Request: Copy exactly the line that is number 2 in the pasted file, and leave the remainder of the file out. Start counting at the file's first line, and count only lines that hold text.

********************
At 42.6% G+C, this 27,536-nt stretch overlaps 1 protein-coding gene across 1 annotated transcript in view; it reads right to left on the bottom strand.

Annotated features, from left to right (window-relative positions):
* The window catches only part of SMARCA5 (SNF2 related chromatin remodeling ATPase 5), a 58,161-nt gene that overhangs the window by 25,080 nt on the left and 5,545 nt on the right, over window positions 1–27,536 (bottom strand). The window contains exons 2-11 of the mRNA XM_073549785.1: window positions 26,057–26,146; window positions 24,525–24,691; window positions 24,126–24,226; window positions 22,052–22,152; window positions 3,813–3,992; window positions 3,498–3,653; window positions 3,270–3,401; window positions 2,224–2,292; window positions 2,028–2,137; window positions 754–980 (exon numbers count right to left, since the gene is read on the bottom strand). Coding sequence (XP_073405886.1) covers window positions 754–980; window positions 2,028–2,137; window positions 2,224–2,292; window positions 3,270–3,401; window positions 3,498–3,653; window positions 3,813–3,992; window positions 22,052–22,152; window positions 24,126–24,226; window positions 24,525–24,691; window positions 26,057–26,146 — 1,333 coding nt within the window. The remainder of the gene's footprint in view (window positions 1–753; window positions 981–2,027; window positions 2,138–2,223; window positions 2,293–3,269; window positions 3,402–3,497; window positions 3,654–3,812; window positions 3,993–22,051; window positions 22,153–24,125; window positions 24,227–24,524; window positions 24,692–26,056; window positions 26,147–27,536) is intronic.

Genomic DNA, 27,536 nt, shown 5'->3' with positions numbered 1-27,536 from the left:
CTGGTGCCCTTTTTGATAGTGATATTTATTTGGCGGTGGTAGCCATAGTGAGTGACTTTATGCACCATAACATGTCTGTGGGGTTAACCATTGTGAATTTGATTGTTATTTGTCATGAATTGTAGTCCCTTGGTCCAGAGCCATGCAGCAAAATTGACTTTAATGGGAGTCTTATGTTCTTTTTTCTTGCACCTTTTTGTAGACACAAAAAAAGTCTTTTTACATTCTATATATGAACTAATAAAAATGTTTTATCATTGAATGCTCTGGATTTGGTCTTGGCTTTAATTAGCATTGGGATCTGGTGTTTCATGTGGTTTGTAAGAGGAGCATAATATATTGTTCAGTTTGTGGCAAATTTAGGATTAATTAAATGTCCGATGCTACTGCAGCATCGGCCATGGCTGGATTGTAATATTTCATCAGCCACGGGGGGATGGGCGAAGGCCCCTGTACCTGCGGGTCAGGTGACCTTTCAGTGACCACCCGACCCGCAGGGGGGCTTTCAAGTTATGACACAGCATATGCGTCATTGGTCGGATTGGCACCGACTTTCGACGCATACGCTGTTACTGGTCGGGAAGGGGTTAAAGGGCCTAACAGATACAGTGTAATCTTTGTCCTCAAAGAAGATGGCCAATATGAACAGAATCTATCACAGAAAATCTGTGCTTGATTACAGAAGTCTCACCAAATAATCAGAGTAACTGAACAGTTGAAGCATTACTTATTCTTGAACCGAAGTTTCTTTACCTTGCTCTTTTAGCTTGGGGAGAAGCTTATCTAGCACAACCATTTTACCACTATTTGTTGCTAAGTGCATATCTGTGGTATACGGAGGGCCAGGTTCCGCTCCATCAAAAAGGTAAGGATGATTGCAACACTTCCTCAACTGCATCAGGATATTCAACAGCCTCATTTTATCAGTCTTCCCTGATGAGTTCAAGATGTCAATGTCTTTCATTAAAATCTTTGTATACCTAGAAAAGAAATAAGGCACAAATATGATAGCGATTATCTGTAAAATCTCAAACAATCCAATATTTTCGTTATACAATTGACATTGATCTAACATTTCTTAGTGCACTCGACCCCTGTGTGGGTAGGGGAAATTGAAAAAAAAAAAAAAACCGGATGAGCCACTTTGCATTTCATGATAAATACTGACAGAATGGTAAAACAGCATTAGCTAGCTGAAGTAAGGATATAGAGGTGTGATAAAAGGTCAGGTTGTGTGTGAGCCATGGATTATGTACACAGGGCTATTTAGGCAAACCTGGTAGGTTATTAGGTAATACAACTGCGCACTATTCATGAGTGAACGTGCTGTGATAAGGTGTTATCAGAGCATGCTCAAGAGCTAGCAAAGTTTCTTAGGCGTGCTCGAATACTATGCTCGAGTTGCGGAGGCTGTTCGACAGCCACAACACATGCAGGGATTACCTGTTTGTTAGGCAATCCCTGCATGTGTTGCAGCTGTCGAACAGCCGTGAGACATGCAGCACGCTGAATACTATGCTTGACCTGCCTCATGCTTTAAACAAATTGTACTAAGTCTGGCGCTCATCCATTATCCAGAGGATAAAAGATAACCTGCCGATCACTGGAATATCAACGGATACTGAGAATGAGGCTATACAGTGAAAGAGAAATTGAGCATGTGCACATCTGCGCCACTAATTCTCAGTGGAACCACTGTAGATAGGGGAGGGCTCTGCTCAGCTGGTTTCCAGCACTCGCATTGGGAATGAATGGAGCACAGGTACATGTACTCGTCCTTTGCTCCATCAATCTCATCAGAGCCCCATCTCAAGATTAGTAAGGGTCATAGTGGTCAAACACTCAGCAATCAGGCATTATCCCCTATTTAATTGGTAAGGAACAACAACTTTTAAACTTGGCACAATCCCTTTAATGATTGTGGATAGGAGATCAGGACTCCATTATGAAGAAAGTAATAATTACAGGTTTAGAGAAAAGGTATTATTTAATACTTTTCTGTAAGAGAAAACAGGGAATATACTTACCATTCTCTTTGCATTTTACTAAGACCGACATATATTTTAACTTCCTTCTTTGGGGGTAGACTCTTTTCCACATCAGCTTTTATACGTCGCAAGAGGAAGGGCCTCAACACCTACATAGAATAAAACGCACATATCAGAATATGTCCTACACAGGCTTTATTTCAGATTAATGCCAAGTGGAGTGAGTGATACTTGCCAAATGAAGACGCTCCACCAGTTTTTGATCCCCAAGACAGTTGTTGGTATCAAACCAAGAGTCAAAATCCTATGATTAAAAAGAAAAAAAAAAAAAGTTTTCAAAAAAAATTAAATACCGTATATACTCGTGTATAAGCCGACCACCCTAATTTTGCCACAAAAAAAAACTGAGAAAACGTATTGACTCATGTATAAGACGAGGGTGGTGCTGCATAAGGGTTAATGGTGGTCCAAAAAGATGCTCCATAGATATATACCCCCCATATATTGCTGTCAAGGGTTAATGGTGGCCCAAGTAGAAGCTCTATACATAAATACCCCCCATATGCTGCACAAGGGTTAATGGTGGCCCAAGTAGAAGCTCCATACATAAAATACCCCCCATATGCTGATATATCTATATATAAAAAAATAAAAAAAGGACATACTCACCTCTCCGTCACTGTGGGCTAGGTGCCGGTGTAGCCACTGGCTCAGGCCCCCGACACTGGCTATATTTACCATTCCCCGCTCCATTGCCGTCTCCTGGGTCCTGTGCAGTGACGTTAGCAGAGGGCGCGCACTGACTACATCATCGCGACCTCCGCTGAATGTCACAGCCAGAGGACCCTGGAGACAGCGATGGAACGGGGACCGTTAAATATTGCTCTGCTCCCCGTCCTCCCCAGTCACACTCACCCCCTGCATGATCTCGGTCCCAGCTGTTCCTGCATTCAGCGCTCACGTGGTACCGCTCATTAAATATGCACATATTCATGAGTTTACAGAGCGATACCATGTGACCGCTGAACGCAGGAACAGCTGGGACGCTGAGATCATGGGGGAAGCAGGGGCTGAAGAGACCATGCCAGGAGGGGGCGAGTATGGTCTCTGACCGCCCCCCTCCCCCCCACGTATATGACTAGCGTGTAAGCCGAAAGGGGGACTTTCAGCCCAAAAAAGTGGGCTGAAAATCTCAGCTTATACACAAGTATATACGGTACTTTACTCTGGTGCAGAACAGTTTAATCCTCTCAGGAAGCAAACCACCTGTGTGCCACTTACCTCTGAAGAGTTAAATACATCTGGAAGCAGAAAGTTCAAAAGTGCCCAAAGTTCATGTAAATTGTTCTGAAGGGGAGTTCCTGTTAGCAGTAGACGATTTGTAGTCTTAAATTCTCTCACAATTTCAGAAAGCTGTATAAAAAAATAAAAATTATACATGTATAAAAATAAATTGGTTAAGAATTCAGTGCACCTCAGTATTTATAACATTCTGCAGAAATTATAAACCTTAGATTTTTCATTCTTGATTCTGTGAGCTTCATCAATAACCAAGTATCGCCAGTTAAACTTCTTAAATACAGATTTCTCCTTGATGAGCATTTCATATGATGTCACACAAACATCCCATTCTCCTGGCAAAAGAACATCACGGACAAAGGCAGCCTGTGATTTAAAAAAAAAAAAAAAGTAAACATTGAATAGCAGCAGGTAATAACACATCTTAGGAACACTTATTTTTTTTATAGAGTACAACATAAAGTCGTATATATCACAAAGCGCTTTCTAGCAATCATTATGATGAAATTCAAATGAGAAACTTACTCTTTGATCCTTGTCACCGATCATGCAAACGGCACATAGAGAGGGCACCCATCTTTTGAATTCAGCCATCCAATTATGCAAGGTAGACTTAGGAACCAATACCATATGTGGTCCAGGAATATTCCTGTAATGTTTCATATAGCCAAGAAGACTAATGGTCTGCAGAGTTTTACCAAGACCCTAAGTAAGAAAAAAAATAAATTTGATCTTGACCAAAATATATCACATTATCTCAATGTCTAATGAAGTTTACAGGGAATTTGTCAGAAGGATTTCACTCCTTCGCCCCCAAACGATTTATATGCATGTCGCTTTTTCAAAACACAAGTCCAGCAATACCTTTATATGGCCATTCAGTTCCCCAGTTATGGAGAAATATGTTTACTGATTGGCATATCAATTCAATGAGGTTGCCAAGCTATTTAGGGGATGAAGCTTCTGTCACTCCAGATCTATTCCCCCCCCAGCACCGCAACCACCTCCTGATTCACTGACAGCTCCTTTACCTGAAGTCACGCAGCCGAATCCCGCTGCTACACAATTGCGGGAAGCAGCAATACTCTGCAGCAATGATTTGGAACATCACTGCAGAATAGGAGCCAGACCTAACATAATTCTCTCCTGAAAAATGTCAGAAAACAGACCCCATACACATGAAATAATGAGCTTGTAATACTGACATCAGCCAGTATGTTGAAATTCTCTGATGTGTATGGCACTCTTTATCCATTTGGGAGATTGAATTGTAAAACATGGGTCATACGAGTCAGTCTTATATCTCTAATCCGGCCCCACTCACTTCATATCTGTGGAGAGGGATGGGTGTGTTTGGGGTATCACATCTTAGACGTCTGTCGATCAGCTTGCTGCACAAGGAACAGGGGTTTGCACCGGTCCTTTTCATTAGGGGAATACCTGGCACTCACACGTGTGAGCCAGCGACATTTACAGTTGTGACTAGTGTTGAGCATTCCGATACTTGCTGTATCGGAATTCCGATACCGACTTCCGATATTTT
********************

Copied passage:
Annotated features, from left to right (window-relative positions):